Annual Report 2013
The state of the world's human rights

27 April 2009

Imprisoned journalist on hunger strike in Iran

Imprisoned journalist on hunger strike in Iran
Iranian-American journalist Roxana Saberi, who was jailed for eight years for spying earlier this month, has pledged to stay on hunger strike until she is released.

Meanwhile, one of Saberi's lawyers, the Nobel Peace Prize winner Shirin Ebadi, has been refused access to see her.

"Roxana Saberi has gone on hunger strike to demand her freedom. It is a desperate attempt to protest against her unfair imprisonment and the arbitrary nature of her arrest and trial," said Hassiba Hadj Sahraoui, Deputy Director of Amnesty International’s Middle East and North Africa Programme.

"She should be released immediately and unconditionally, as we consider her to be a prisoner of conscience, held solely for political reasons or for the peaceful exercise of her right to freedom of expression."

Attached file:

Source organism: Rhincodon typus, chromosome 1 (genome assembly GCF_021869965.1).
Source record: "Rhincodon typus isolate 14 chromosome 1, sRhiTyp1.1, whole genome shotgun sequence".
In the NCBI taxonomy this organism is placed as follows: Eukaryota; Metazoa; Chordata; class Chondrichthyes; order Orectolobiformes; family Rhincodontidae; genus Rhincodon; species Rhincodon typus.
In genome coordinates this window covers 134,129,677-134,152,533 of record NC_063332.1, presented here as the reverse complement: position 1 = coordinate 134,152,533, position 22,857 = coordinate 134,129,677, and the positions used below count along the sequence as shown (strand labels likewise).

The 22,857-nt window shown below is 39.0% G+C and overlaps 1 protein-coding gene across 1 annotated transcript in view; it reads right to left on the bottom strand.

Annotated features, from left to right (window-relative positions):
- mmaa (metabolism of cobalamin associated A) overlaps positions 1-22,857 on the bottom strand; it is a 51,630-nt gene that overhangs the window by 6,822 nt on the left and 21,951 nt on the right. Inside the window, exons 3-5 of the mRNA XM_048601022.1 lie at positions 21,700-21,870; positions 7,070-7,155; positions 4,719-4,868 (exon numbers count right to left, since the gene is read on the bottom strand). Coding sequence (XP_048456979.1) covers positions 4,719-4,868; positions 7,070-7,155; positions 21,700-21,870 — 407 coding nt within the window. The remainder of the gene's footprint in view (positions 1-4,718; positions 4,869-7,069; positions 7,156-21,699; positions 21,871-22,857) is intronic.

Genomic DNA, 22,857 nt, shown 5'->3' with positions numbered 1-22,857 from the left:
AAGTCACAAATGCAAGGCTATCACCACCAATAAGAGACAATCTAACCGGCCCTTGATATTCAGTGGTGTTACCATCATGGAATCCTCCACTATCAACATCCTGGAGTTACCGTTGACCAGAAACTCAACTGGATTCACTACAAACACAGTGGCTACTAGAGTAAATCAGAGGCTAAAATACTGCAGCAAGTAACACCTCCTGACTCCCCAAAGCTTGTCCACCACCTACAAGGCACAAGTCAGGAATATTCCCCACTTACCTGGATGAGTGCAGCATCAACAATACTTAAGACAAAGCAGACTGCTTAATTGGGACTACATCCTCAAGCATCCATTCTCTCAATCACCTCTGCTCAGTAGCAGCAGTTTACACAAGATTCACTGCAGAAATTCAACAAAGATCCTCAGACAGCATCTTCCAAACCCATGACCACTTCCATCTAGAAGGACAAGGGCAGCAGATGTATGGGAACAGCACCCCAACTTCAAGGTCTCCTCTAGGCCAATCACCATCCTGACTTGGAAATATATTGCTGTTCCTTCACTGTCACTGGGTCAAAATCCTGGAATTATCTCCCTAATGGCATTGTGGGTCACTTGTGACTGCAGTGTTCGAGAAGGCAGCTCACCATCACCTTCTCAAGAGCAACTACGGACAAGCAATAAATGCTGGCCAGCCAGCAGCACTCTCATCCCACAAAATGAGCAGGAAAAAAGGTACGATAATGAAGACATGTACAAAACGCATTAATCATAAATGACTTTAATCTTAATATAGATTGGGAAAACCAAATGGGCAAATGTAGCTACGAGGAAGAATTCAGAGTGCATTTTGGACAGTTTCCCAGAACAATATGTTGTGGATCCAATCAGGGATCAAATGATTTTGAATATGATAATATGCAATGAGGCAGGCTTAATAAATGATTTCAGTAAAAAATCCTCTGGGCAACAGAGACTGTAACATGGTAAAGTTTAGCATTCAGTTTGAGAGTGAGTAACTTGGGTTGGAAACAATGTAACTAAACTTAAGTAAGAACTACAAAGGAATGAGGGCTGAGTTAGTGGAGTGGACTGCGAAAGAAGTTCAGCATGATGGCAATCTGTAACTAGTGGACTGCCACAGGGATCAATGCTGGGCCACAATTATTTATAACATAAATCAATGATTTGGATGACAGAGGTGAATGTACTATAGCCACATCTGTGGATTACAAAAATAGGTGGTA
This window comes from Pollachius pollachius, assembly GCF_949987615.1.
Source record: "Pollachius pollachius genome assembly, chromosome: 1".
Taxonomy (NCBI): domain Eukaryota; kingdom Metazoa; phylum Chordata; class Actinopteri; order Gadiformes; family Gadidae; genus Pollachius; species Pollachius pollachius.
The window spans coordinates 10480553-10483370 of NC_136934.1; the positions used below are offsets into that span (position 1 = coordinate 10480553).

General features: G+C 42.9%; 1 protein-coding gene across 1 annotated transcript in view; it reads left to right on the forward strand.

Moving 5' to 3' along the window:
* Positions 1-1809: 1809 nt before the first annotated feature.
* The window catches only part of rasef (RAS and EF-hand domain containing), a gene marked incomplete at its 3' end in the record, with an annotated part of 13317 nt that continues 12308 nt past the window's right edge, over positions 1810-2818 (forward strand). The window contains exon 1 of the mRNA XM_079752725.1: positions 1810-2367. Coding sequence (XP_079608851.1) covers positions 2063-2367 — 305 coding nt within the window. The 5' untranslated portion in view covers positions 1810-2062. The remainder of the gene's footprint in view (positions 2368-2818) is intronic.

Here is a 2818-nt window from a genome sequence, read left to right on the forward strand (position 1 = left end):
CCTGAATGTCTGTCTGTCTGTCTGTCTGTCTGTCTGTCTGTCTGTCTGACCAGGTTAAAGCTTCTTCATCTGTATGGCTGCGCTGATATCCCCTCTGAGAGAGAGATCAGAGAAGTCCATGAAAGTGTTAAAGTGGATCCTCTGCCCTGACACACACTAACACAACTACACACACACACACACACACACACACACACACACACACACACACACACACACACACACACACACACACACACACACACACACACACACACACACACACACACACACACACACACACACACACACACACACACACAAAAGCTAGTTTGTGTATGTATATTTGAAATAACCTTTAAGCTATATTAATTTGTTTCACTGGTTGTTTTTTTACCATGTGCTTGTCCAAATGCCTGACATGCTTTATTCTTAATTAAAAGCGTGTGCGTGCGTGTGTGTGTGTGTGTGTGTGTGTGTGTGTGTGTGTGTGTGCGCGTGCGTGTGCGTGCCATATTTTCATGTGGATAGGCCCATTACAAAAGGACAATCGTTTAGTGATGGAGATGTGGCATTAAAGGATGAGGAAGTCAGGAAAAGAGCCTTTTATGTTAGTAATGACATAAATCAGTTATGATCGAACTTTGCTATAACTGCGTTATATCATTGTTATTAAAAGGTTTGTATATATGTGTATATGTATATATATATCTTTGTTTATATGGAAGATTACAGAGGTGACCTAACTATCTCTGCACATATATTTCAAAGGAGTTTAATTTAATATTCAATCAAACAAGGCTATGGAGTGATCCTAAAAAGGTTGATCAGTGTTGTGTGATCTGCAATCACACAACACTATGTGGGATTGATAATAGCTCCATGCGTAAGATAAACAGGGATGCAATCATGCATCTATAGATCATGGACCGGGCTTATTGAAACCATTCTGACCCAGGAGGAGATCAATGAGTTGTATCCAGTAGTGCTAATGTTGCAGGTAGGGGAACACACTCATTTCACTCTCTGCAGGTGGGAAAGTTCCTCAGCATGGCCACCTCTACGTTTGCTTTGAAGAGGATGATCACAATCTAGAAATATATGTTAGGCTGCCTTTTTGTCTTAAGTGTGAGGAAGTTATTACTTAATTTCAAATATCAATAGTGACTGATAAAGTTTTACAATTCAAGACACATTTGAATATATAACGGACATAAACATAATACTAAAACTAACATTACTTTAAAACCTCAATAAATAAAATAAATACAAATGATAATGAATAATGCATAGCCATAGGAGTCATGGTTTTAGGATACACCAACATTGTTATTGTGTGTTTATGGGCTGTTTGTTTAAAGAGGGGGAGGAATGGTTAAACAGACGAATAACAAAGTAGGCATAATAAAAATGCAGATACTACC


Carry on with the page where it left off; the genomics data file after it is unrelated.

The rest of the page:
Roxana Saberi's father, Reza Saberi, has told media that his daughter has been refusing food for almost a week. She has lost nearly 4.5kg and is drinking only water and sugared water.

"We tried to convince her to give up her hunger strike but she is persistent, telling us 'I will be either freed or I will die here'," he is reported to have said on Sunday, Roxana Saberi’s 32nd birthday.

Human rights lawyer Shirin Ebadi has agreed to defend the journalist but officials at Tehran's Evin Prison refused to let Ebadi meet her client. This was despite her having a court order to do so, according to her spokeswoman Narges Mohammadi.

Roxana Saberi was sentenced to eight years in jail after being convicted of espionage in a closed trial. She was arrested on 31 January 2009 and was initially told she faced the less serious accusation of buying alcohol, although officials later said it was because she had continued to report after her press credentials were withdrawn in 2006.

Read More

Demand grows for release of Iranian-American journalist (21 April 2009)


Freedom Of Expression 
Prisoners Of Conscience 
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Middle East And North Africa 

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